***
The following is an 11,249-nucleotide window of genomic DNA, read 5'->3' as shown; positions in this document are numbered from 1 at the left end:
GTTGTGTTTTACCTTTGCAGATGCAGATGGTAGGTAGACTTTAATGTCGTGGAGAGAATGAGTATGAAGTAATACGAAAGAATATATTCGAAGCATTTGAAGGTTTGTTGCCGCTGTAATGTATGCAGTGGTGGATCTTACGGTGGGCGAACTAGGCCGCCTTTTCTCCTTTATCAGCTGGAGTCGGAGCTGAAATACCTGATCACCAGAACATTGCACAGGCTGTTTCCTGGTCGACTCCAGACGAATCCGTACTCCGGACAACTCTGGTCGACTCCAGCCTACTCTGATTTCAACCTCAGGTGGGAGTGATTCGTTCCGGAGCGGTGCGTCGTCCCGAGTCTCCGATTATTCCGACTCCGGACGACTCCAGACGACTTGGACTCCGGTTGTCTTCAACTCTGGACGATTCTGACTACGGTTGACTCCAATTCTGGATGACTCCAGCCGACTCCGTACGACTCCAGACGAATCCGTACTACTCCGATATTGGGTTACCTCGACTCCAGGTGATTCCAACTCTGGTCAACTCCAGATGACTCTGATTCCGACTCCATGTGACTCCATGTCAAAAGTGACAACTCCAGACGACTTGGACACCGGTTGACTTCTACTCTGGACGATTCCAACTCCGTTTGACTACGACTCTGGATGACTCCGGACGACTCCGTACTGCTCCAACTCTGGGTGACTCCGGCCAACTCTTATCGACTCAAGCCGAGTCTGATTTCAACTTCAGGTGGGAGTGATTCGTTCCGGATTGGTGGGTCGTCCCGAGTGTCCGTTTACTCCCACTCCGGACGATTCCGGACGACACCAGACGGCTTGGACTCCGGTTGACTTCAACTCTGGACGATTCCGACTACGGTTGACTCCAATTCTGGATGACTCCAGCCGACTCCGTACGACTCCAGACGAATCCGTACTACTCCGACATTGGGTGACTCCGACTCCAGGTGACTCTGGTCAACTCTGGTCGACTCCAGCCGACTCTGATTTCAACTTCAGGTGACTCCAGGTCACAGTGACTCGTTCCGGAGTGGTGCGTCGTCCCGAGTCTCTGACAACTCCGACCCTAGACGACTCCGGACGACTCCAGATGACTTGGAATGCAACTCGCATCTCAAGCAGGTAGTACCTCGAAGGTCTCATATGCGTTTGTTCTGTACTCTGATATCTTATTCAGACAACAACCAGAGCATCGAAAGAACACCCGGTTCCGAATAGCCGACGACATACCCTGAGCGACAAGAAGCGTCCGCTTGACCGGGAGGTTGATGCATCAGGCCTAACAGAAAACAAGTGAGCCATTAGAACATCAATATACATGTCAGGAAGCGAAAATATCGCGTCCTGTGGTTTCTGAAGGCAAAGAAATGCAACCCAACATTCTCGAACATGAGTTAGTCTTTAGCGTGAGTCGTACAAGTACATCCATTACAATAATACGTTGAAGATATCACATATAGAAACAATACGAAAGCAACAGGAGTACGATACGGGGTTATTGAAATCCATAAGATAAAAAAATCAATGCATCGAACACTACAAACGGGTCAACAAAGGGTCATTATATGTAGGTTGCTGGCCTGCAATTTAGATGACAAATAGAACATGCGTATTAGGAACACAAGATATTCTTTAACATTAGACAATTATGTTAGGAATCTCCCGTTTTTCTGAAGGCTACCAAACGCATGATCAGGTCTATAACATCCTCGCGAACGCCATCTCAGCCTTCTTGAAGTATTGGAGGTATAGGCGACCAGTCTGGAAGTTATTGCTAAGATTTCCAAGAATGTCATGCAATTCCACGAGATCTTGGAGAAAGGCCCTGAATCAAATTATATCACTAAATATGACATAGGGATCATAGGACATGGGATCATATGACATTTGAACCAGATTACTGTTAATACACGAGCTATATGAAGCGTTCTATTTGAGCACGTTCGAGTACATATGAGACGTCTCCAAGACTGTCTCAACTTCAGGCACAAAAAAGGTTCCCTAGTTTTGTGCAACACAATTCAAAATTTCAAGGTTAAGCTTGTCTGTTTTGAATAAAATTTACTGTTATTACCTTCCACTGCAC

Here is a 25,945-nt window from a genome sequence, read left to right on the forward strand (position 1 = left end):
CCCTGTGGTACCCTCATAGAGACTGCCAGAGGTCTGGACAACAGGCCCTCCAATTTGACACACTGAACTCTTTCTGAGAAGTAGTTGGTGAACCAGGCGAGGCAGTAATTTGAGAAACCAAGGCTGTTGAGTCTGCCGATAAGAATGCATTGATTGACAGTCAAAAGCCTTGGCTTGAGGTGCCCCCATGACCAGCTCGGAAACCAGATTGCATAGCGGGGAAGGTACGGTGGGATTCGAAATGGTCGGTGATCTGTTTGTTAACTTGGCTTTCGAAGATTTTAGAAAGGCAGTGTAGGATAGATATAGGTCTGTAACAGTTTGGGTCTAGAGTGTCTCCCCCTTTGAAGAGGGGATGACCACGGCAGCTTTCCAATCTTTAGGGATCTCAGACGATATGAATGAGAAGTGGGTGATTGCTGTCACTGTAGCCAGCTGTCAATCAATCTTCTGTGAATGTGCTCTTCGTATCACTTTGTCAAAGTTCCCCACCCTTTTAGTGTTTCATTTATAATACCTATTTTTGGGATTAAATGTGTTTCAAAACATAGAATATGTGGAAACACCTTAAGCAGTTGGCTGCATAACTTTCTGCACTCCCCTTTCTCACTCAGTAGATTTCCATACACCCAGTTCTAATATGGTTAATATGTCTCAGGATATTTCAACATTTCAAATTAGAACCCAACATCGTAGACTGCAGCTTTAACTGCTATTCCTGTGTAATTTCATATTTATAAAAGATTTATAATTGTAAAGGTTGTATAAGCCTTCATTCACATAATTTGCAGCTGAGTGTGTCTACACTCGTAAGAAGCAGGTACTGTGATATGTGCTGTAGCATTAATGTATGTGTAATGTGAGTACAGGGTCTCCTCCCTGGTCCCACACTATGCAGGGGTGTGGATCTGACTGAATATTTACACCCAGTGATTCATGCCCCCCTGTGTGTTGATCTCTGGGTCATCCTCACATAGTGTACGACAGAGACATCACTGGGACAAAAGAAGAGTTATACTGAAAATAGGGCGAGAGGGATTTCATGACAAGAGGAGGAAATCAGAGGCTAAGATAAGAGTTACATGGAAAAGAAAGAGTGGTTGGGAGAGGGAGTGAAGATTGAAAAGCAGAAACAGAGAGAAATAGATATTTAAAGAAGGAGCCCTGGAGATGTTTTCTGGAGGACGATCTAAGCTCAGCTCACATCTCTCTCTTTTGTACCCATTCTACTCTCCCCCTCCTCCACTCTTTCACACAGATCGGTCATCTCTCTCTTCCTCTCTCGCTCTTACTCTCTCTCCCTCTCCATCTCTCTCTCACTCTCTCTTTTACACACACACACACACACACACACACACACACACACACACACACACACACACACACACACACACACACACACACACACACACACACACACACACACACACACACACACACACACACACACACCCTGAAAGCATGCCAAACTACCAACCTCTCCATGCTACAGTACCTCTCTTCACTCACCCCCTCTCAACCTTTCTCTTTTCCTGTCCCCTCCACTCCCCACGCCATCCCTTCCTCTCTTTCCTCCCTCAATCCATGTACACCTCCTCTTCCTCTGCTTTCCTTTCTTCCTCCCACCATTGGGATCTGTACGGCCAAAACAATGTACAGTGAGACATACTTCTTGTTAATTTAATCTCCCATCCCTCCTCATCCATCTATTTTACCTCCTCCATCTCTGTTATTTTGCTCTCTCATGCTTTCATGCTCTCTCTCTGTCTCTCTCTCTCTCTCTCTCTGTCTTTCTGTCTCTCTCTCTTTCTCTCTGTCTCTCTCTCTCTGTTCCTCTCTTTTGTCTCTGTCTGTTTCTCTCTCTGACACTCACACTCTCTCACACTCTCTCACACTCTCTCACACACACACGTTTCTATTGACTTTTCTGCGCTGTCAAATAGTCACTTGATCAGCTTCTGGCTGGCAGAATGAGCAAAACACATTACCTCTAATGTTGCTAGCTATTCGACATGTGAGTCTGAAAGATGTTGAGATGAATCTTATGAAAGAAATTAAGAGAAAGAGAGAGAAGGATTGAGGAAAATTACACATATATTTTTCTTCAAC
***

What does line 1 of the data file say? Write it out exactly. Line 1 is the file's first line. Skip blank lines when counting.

The following is an 11,249-nucleotide window of genomic DNA, read 5'->3' as shown; positions in this document are numbered from 1 at the left end: